On October 14, the trial judge informed defense counsel that on the basis of what he had read he would not set aside a death penalty verdict were one rendered. Defense counsel then filed an "affidavit of disqualification" in which he alleged that he believed that Judge Rhodes was prejudiced against defendant and that defendant could not have a fair and impartial trial before him. At a hearing on October 15, the court denied the challenge and stated that the court "is impartial, unbiased, and that there exists no reason in fact why the defendant may not have a fair and impartial trial before this Court."
Considered as a peremptory challenge made under section 170.6 of the Code of Civil Procedure, defendant's challenge was properly denied, for it was filed too late. We recognized in McClenny v. Superior Court (1964) 60 Cal.2d 677, 683 [ 36 Cal.Rptr. 459, 388 P.2d 691], that "a section 170.6 motion comes too late when filed after the judge has decided preliminary contested matters." (See also Swartzman v. Superior Court (1964) 231 Cal.App.2d 195, 200 [ 41 Cal.Rptr. 721], and Michaels v. Superior Court, 184 Cal.App.2d 820, 824-827 [ 7 Cal.Rptr. 858].) As stated in Jacobs v. Superior Court (1959) 53 Cal.2d 187, 191 [ 1 Cal.Rptr. 9, 347 P.2d 9], if the rule were otherwise, litigants could "gamble on obtaining a favorable decision from one judge, and then, if confronted with an adverse judgment, . . . disqualify him without presenting facts showing prejudice, in the hope of securing a different ruling from another judge in . . . proceedings involving substantially the same issues."  Here defendant filed his affidavit only after learning that the judge was not going to favor him on a matter which defendant agreed to submit to him. It was then too late to have the judge disqualified under section 170.6
In 1965 section 170.6 was amended by the addition of a provision that "The fact that a judge has presided at or acted in connection with a pretrial conference or other hearing, proceeding or motion prior to trial and not involving a determination of contested fact issues relating to the merits shall not preclude the later making of the motion provided for herein at the time and in the manner hereinbefore provided." This provision was not in effect when the trial court ruled on defendant's challenge in the instant case but was later enacted while his automatic appeal was pending. Section 3 of the Code of Civil Procedure provides, "No part of it is retroactive, unless expressly so declared." (See Barry v. Barry, 124 Cal.App.2d 107, 111-113 [ 268 P.2d 147].) Furthermore, had the provision been in effect when the trial court ruled on defendant's challenge, it would not have aided him because the trial judge's decision that on the basis of what he had read he would not set aside a death penalty verdict clearly involved "a determination of contested fact issues relating to the merits."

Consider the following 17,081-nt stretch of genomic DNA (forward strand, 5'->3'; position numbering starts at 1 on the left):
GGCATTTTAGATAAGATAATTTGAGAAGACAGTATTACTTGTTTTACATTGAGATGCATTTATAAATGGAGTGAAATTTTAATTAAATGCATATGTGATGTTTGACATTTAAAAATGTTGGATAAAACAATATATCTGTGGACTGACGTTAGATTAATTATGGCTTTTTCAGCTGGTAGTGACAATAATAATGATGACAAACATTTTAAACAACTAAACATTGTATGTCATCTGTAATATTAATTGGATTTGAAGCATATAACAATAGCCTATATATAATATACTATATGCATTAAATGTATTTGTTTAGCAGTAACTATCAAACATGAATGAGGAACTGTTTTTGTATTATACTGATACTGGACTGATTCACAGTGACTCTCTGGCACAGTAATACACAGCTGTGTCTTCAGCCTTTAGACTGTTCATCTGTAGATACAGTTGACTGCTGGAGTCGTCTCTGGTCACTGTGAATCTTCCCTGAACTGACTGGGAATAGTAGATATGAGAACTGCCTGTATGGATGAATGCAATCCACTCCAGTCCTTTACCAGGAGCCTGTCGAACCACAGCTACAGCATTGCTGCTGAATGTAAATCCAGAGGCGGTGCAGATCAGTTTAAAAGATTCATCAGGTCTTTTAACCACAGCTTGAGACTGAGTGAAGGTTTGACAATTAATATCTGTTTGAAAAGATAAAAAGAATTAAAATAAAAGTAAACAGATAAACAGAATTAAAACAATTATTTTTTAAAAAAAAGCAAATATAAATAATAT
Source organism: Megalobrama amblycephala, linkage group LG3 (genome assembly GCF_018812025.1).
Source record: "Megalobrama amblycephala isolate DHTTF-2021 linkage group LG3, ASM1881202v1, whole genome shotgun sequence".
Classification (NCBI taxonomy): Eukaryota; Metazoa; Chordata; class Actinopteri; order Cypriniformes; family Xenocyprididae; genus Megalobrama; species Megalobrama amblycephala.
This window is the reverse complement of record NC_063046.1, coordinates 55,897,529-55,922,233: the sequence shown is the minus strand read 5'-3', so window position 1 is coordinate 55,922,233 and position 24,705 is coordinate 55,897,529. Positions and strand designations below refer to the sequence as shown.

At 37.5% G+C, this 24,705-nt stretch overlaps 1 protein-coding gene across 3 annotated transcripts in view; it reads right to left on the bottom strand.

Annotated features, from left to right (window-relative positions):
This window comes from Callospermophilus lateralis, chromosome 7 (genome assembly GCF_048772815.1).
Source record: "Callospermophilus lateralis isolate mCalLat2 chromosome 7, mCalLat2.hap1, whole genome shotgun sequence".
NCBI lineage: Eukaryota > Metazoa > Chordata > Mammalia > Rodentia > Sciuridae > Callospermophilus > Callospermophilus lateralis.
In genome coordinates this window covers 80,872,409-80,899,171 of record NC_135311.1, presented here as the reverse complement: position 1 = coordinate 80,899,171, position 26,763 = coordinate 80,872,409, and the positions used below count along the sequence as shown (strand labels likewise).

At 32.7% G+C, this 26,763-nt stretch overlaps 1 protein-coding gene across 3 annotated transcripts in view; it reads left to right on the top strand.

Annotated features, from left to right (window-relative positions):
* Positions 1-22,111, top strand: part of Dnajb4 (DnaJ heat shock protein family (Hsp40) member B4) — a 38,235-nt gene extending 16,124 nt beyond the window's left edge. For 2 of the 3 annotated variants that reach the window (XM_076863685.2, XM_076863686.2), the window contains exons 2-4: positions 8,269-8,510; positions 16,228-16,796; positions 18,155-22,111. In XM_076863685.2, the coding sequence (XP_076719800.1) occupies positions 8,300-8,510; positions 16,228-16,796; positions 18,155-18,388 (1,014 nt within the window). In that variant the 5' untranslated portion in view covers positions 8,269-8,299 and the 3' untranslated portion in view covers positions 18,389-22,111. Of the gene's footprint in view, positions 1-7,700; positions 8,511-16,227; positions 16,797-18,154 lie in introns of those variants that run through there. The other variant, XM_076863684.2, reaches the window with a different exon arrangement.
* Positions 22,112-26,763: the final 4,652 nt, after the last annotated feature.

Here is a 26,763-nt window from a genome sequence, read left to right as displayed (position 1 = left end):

Defendant urges that by reading the transcript and medical reports, the trial judge "prejudged" an issue he would be required to pass upon at trial (if and when the jury returned a verdict of death) and was therefore no longer impartial and should have disqualified himself. This argument cannot be accepted. Judges frequently pass upon pretrial motions, such as demurrers and motions to dismiss, which involve issues they may have to again pass upon later in the trial, as upon a motion for nonsuit or directed verdict, and a judge who passes on a pretrial motion obviously need not disqualify himself from further participation in the case.
 There is no merit in defendant's claim that the trial court erred by denying his motion to withdraw his plea of guilty. The motion was predicated on the ground that defense counsel at the time he advised defendant to enter the guilty plea believed defendant's confessions were admissible in evidence and defendant had no defense and that subsequent changes in the law ( Escobedo and Dorado) assertedly made those confessions inadmissible. As already pointed out, the tape-recorded confession was clearly admissible, and that confession admits guilt of murder in the first degree. There is no reason to believe that counsel would have advised defendant differently from the way he did had he realized that this confession was admissible but that a subsequent one might not be admissible.
Defendant filed with this court a petition in which he seeks leave to withdraw his guilty plea, or in the alternative the appointment of a referee to take testimony to determine whether his guilty plea was voluntary. According to the petition, he pleaded guilty, in accordance with the advice of the public defender who represented him, because the public defender told him that if he did not plead guilty he would receive the death penalty, that if he pleaded guilty he would be given a life sentence, and that "the prosecuting officials," with whom the public defender had talked, would accept a guilty plea and "recommend a sentence of life imprisonment."